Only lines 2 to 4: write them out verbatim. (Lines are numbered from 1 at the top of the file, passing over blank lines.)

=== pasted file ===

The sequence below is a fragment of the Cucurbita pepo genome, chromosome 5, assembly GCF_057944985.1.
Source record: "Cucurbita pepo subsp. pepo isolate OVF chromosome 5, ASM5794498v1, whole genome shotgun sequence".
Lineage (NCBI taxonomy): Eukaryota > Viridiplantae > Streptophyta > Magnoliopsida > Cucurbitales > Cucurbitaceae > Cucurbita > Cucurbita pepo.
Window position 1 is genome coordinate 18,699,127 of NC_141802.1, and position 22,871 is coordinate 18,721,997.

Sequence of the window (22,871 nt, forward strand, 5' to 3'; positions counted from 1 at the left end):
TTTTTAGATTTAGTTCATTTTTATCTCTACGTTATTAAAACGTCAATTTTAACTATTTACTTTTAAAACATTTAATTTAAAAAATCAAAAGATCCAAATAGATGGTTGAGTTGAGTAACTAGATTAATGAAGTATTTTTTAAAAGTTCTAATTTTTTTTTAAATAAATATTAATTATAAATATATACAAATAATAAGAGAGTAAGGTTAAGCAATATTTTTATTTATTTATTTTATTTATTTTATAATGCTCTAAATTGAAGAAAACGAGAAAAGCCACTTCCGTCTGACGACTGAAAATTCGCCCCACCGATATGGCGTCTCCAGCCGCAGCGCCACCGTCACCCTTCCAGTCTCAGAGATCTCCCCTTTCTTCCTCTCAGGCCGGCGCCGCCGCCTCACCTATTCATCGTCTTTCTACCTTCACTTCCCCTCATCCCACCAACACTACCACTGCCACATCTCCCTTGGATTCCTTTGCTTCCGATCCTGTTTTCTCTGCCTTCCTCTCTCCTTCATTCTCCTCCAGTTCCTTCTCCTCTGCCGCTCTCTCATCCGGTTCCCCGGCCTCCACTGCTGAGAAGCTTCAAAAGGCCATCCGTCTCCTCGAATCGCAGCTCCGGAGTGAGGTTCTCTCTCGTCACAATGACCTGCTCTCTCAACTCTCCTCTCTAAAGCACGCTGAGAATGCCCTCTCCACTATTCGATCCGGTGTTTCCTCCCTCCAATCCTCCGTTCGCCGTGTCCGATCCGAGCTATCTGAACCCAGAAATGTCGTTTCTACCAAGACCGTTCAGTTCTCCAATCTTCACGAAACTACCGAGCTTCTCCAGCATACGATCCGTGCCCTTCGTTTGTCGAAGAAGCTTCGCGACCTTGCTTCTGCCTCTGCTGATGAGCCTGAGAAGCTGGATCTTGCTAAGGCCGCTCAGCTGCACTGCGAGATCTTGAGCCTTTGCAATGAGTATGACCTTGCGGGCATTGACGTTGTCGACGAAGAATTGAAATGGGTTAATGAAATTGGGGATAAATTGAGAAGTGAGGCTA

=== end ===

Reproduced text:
Source record: "Cucurbita pepo subsp. pepo isolate OVF chromosome 5, ASM5794498v1, whole genome shotgun sequence".
Lineage (NCBI taxonomy): Eukaryota > Viridiplantae > Streptophyta > Magnoliopsida > Cucurbitales > Cucurbitaceae > Cucurbita > Cucurbita pepo.
Window position 1 is genome coordinate 18,699,127 of NC_141802.1, and position 22,871 is coordinate 18,721,997.